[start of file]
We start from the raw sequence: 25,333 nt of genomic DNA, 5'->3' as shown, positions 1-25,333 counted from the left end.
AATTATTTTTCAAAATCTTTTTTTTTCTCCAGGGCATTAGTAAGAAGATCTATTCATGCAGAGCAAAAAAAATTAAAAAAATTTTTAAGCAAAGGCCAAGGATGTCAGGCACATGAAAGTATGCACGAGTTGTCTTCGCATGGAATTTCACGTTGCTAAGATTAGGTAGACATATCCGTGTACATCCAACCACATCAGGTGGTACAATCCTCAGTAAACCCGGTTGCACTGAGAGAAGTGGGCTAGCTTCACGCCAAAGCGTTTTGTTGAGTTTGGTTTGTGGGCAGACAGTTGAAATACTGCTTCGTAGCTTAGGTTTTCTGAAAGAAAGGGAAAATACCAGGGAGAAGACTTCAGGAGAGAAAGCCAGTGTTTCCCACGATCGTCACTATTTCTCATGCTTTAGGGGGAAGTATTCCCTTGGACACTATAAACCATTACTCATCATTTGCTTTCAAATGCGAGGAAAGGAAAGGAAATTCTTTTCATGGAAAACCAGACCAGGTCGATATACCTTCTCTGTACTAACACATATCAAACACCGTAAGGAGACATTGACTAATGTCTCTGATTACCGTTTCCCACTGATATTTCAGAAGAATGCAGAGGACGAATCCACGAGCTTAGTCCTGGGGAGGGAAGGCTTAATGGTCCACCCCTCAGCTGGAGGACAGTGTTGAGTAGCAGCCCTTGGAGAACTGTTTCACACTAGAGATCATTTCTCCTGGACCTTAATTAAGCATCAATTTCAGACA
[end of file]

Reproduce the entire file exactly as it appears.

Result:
We start from the raw sequence: 25,333 nt of genomic DNA, 5'->3' as shown, positions 1-25,333 counted from the left end.
AATTATTTTTCAAAATCTTTTTTTTTCTCCAGGGCATTAGTAAGAAGATCTATTCATGCAGAGCAAAAAAAATTAAAAAAATTTTTAAGCAAAGGCCAAGGATGTCAGGCACATGAAAGTATGCACGAGTTGTCTTCGCATGGAATTTCACGTTGCTAAGATTAGGTAGACATATCCGTGTACATCCAACCACATCAGGTGGTACAATCCTCAGTAAACCCGGTTGCACTGAGAGAAGTGGGCTAGCTTCACGCCAAAGCGTTTTGTTGAGTTTGGTTTGTGGGCAGACAGTTGAAATACTGCTTCGTAGCTTAGGTTTTCTGAAAGAAAGGGAAAATACCAGGGAGAAGACTTCAGGAGAGAAAGCCAGTGTTTCCCACGATCGTCACTATTTCTCATGCTTTAGGGGGAAGTATTCCCTTGGACACTATAAACCATTACTCATCATTTGCTTTCAAATGCGAGGAAAGGAAAGGAAATTCTTTTCATGGAAAACCAGACCAGGTCGATATACCTTCTCTGTACTAACACATATCAAACACCGTAAGGAGACATTGACTAATGTCTCTGATTACCGTTTCCCACTGATATTTCAGAAGAATGCAGAGGACGAATCCACGAGCTTAGTCCTGGGGAGGGAAGGCTTAATGGTCCACCCCTCAGCTGGAGGACAGTGTTGAGTAGCAGCCCTTGGAGAACTGTTTCACACTAGAGATCATTTCTCCTGGACCTTAATTAAGCATCAATTTCAGACA